Permafrost evolution in a Mountain Cathment Near Santiago de ChileRevista : Journal of South American Earth Sciences
Volumen : 109
Páginas : 103293
Tipo de publicación : ISI Ir a publicación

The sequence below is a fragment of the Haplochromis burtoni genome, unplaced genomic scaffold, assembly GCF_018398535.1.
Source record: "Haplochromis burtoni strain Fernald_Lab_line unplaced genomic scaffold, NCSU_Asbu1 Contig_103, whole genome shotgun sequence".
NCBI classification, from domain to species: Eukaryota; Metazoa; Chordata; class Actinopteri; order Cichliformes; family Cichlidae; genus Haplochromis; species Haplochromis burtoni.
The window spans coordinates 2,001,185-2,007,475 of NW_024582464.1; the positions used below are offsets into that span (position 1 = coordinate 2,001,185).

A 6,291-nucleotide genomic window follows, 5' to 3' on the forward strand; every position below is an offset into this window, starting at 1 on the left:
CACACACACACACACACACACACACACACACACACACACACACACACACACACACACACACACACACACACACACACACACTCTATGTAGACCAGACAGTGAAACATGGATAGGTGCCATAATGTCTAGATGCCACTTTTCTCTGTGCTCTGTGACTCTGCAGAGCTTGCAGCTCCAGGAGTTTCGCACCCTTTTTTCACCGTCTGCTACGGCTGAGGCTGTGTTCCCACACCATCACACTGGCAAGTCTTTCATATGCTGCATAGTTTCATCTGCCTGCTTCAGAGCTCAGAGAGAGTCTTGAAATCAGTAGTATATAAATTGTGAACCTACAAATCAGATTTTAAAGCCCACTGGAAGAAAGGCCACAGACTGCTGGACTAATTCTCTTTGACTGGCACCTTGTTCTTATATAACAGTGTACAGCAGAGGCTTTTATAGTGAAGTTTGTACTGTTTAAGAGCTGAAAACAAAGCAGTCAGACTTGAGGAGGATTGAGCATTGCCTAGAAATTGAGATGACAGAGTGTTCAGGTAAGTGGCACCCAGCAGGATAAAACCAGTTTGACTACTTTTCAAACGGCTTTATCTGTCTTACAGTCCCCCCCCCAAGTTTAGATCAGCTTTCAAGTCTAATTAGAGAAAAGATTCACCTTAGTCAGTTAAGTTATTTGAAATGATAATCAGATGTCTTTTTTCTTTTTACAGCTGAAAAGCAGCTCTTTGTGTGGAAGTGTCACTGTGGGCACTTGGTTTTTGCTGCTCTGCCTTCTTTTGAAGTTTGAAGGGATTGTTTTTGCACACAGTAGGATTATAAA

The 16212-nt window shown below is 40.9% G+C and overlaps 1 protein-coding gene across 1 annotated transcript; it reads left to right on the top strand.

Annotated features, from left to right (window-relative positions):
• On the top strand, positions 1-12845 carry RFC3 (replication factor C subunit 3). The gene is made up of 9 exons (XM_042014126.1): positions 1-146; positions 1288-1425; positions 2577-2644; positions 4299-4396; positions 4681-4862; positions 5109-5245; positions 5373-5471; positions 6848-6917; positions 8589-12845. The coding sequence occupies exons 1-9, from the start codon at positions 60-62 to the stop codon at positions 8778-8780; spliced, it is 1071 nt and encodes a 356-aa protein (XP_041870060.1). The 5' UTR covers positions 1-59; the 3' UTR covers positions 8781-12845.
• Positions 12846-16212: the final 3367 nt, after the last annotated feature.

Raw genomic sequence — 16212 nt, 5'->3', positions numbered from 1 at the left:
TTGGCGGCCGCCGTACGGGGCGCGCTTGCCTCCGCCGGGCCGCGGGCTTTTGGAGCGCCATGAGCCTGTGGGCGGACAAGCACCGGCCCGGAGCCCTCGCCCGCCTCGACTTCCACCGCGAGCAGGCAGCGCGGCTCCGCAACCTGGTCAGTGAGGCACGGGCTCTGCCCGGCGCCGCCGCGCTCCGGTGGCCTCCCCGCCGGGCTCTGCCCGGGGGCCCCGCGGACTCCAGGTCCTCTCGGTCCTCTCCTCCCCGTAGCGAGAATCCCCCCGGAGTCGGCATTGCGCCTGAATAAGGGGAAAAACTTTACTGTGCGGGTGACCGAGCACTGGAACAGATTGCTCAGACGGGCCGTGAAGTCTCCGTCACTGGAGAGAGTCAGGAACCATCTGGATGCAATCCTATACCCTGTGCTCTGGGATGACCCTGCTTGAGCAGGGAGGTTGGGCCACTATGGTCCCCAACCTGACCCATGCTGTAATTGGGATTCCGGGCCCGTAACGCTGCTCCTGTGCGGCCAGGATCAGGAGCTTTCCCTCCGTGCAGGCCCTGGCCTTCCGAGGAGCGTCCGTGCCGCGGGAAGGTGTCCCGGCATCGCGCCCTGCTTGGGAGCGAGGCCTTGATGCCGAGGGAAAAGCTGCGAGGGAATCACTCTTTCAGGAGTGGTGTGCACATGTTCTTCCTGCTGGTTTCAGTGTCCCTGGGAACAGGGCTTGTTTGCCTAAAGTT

The Chilean Central Andes near Santiago are a semi-arid region with substantial frozen water reserves in theirhigh altitude cryosphere. Millions of people depend on the Andean cryosphere for freshwater supply. Over thelast sixty years, global warming has altered the mountains water balance, as the temperature rose, precipitationdecreased, and deglacierization exposed hundreds of square kilometers. The distribution of solid water stored insoil permafrost and the potential effects of climate change on it are unknown.Here, we map favorable spots for permafrost occurrence at the Monos de Agua catchment, Aconcagua basinat 33?S, between 3600 and 5100 m a.s.l.. We identify these cold spots based on ground surface temperature andincoming solar radiation between 2017 and 2019. We suggest that these locations currently present permafrostand frozen water might actually be there. We confirmed a body of frozen water at one of these cold spots using anelectrical resistivity survey.Our mapping suggests that at least 15 ± 7% of the catchments surface is underlain by permafrost. Permafrostoccurrence begins around 3600 m a.s.l. with low probability and only at locations with favorable conditions oflow exposure and isolation. Permafrost occurrence probability increases with altitude, with the largest fractionpresent above 4200 m a.s.l.Our results suggest that the permafrost area in this region will decrease between 13 and 87% by the end of thecentury under the future global warming RCP scenarios. This event represents new challenges for the hydrologicalmemory and water security planning in the Chilean Central Andes.